Dead & Born & Grown

10 Nov


From 2012 and on Atlantic and that’s really weird because Atlantic is not a label I think anyone would associate with acoustic folksy stuff from a trio of English sisters! In fact the only odder mismatch I can think of is when the English folkie, Steve Ashley, had his debut album in the seventies issued by Motown in the USA.

Anyhow, this is the full-length debut from The Staves (who are  Camilla, Jessica and Emily Staveley-Taylor). Now if you are from the UK, those three first names, combined with a double-barrelled surname do rather suggest a certain type of home-counties upbringing and the music is, to be honest, what you might imagine. That’s shameful stereotyping on my part I know, but maybe not inaccurate.  Apparently the Staves are from Watford (a town which, granted, is not usually seen as part of the ‘Gin’n’Jag’ belt but is  hardly evocative of  mean streets, inner-city grit either).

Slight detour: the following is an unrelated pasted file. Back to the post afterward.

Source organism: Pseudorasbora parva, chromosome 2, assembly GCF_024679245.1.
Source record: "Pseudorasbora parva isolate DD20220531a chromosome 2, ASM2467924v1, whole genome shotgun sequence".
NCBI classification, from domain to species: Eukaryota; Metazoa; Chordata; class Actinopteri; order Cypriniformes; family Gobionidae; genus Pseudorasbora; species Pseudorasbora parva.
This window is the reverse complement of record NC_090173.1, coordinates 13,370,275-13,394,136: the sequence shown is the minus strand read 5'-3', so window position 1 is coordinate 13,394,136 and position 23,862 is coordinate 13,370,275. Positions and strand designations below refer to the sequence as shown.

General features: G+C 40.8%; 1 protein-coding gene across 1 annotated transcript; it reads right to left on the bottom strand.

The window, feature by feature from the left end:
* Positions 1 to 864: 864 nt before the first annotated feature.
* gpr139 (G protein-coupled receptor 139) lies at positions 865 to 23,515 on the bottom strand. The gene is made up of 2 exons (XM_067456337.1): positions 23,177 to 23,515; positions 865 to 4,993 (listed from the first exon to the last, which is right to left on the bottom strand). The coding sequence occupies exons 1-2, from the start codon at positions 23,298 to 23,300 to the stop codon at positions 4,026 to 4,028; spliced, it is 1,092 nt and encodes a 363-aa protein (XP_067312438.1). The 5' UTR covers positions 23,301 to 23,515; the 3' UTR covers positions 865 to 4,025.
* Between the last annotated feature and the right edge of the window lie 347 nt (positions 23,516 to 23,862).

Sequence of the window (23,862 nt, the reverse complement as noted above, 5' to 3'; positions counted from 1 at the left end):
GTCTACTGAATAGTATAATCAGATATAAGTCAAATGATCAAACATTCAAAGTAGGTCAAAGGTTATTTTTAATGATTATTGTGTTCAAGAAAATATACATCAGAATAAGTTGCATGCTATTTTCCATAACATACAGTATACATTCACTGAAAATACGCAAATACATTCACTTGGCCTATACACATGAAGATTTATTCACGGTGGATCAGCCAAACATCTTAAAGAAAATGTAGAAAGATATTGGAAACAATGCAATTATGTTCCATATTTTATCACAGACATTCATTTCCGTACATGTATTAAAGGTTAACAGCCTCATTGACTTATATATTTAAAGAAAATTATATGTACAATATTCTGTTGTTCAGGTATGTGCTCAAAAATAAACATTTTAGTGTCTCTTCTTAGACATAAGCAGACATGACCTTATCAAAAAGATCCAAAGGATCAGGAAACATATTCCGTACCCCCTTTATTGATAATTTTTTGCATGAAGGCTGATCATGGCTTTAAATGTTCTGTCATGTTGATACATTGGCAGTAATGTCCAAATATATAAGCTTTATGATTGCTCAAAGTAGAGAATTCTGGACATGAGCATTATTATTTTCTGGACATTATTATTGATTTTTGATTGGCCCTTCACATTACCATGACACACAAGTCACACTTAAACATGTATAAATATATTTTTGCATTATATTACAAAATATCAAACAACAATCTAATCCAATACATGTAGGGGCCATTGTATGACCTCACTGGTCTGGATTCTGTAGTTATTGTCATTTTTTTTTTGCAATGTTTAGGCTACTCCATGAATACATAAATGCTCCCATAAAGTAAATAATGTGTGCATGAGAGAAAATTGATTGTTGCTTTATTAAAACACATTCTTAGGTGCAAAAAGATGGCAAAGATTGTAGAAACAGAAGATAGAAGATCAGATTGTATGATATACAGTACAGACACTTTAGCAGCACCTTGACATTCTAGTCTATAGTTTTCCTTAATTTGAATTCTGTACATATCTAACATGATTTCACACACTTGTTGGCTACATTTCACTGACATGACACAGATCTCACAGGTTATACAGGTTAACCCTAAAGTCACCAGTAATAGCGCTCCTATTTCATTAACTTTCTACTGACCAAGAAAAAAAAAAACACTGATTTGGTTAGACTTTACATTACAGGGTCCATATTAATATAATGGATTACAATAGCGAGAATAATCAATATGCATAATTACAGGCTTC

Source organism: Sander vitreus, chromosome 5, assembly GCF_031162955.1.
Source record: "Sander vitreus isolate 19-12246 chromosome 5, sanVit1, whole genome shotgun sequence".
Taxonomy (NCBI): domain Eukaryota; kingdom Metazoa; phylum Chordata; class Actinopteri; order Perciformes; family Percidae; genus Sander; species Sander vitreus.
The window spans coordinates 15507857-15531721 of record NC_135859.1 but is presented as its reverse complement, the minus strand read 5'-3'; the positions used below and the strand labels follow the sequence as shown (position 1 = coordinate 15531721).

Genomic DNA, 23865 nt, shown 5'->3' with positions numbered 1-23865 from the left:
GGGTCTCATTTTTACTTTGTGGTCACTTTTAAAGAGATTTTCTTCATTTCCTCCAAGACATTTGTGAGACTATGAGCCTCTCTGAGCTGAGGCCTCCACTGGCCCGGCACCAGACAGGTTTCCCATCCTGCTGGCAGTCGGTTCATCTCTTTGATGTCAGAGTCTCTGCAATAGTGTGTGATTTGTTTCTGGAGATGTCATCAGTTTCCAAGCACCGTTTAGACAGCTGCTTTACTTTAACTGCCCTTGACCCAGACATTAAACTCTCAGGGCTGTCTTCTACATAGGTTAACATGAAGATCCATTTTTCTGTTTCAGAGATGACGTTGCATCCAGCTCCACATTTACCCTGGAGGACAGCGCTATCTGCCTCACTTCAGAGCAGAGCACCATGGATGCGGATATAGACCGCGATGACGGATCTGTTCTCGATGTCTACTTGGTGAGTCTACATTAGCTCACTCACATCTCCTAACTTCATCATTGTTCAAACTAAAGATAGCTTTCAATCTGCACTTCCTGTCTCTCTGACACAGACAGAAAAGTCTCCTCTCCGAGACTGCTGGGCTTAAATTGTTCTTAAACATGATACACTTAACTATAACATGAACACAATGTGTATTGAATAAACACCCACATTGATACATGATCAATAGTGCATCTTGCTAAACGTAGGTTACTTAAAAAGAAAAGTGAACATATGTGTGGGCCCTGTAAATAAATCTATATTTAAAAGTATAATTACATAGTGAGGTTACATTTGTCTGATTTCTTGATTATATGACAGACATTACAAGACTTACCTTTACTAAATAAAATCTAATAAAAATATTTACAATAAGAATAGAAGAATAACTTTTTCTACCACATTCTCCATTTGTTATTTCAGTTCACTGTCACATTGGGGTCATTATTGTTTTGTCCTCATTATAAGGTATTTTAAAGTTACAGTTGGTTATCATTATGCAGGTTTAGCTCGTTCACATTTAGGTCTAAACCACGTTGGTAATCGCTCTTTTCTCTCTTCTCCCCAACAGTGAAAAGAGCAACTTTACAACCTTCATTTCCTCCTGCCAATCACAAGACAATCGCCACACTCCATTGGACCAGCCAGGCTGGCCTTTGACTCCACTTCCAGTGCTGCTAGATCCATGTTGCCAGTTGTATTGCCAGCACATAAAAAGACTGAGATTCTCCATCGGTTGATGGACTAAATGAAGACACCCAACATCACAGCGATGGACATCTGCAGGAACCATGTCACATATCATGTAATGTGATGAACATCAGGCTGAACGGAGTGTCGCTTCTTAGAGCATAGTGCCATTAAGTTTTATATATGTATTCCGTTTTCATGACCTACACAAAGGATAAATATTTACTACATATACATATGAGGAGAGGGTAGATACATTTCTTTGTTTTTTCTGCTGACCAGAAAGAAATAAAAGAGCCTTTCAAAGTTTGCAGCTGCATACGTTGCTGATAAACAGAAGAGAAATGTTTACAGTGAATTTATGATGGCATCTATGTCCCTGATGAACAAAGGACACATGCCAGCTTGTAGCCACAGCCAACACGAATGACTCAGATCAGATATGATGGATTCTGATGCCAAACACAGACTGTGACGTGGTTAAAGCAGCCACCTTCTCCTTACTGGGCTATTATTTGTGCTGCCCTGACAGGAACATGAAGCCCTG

So to the music, which is produced, immaculately by Glyn Johns (producer/engineer to Rock Royalty). There are twelve tracks, each of which is pleasant enough – nice harmonies, gentle lyrics and plenty of acoustic guitar. After a few listens though, I found that there weren’t really any tracks which were standing out and demanding to be re-played repeatedly. The two which came closest were the opener (‘Wisely and Slow’) and the closer (‘Eagle Song’) but I still can’t work out if that’s simply because of their positioning. And the downside of that is that, while I find this CD good background music, it doesn’t demand that I should listen to it – there’s simply not enough range in the music or the lyrics.


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